Josephine has to force herself to swallow, curling her fingers tight into her palms as she makes an elaborate show of examining the garden. Never mind that the flowers are blurred, transformed into watercolors through her tears. Now, more than ever, she must remain strong.
“It is because I care for you so much that I want nothing more than to remain the best of friends,” Josephine finishes.
Vivienne is very still. Josephine dares not risk turning to look at her, to study Vivienne for the most minute of expressions that might slip past her practiced mask. To gaze at Vivienne would invite being gazed at in return, and Josephine cannot stand such scrutiny. Still, she finds herself straining for the slightest catch of breath, for the faintest sound of disappointment.
“Josephine, I want nothing more than to remain the best of friends,” Vivienne says softly. “I trust you to know your own heart on the matter.”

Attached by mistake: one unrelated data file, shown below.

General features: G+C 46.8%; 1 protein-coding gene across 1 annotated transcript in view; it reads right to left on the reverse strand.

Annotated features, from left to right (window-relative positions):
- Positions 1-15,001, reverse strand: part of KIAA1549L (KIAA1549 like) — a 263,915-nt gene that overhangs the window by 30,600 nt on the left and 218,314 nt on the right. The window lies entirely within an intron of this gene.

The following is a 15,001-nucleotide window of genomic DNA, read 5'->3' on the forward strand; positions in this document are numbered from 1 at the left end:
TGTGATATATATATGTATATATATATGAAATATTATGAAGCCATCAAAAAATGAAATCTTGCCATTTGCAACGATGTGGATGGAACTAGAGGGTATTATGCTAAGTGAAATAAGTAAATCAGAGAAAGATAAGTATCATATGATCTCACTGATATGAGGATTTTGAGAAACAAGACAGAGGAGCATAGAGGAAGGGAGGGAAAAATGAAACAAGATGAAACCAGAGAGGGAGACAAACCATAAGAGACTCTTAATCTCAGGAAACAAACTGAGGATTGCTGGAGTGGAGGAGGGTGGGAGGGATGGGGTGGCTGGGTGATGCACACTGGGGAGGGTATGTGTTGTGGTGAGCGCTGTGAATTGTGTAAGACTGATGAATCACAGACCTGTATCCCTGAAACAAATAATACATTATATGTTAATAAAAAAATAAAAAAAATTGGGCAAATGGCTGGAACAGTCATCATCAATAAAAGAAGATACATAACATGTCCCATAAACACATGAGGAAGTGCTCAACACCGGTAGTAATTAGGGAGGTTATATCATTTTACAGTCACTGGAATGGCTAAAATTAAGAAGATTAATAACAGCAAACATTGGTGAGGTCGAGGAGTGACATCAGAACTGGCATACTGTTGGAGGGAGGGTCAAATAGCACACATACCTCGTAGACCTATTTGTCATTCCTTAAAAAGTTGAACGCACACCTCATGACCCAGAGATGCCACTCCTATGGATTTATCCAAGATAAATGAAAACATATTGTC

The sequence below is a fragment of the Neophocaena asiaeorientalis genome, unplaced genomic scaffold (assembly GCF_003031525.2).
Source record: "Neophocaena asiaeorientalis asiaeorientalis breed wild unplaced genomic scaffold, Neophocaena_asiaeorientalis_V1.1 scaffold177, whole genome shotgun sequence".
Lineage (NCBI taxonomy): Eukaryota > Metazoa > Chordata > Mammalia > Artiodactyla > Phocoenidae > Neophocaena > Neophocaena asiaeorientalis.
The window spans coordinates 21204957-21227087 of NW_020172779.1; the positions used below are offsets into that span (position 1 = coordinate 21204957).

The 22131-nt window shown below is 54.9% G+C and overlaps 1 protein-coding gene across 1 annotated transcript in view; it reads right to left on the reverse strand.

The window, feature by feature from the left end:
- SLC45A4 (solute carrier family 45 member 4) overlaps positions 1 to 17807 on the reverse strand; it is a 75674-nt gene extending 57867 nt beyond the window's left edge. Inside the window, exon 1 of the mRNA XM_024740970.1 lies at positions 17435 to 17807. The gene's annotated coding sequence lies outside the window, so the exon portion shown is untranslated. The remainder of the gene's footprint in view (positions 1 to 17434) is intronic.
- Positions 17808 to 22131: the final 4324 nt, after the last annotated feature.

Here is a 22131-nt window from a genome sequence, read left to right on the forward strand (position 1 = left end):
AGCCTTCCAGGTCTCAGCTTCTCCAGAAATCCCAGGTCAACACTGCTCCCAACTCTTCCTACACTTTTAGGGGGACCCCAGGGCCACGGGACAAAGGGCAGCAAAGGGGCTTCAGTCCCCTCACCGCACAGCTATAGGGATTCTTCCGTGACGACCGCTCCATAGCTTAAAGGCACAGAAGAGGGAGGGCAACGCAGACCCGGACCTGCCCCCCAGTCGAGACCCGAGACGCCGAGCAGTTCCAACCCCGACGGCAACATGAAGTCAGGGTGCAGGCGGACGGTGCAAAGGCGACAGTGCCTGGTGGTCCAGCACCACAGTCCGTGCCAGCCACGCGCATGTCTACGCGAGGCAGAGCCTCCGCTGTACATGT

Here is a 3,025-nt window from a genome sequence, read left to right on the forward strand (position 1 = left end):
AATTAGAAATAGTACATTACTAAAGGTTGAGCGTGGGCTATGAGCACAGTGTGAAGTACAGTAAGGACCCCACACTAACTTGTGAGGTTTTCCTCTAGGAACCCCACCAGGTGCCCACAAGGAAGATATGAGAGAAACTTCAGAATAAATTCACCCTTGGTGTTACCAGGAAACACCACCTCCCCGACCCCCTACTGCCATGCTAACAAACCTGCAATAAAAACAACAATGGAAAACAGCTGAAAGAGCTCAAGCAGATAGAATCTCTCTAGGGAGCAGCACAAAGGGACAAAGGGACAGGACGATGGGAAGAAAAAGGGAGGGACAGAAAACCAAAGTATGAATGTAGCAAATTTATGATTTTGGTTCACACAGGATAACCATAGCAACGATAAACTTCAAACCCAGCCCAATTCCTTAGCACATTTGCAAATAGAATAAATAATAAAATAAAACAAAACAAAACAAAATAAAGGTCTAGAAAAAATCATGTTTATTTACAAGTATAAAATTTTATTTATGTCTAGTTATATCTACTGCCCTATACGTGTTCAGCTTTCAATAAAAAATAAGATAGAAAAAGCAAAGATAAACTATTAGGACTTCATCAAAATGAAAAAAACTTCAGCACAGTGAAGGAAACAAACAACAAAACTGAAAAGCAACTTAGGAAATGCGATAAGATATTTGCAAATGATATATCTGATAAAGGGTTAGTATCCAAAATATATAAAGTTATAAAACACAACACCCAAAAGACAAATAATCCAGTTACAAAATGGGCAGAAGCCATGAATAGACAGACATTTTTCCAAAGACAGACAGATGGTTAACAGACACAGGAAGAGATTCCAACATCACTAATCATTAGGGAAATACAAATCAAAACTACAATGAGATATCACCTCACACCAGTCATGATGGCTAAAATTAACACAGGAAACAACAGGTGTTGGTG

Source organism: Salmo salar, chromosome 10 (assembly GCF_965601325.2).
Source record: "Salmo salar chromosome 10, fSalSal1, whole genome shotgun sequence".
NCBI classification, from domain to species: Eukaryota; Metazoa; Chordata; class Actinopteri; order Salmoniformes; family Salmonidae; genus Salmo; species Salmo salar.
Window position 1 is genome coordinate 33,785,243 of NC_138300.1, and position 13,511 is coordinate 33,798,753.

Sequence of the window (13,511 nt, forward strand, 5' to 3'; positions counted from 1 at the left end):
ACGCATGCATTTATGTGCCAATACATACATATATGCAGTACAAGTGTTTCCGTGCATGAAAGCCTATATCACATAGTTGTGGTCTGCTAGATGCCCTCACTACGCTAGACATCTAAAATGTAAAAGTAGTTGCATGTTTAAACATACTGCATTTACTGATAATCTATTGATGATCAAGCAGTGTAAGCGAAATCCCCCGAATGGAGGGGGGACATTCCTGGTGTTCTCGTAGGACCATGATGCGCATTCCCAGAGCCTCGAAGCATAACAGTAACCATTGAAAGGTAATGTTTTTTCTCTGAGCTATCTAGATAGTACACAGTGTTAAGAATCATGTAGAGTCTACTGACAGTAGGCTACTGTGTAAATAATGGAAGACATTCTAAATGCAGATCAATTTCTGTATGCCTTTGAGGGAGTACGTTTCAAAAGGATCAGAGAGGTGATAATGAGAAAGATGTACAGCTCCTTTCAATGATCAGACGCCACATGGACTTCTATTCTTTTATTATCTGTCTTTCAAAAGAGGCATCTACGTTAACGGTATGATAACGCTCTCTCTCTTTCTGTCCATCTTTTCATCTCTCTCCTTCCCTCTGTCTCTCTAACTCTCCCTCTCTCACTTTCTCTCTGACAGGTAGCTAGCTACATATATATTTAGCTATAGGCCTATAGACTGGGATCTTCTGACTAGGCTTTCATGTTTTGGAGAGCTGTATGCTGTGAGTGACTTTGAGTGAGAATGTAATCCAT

Which, perhaps, is the kindest—and most crushing—thing she could have said.
The next week brings a flurry of mail and little chance to speak with Vivienne. Josephine’s ink-stained fingers are cramped and sore at the end of each day, and Yvette makes soothing noises and brings her a basin of warm water to soak her writing hand. Sera even brings a tray of profiteroles, though she and Yvette devour the entire ‘gift’ before Josephine can eat a single one.
If Josephine had a single bite, perhaps it would sweeten her words.
As it is, they come out tart.
“Sera. What are your intentions towards my sister?”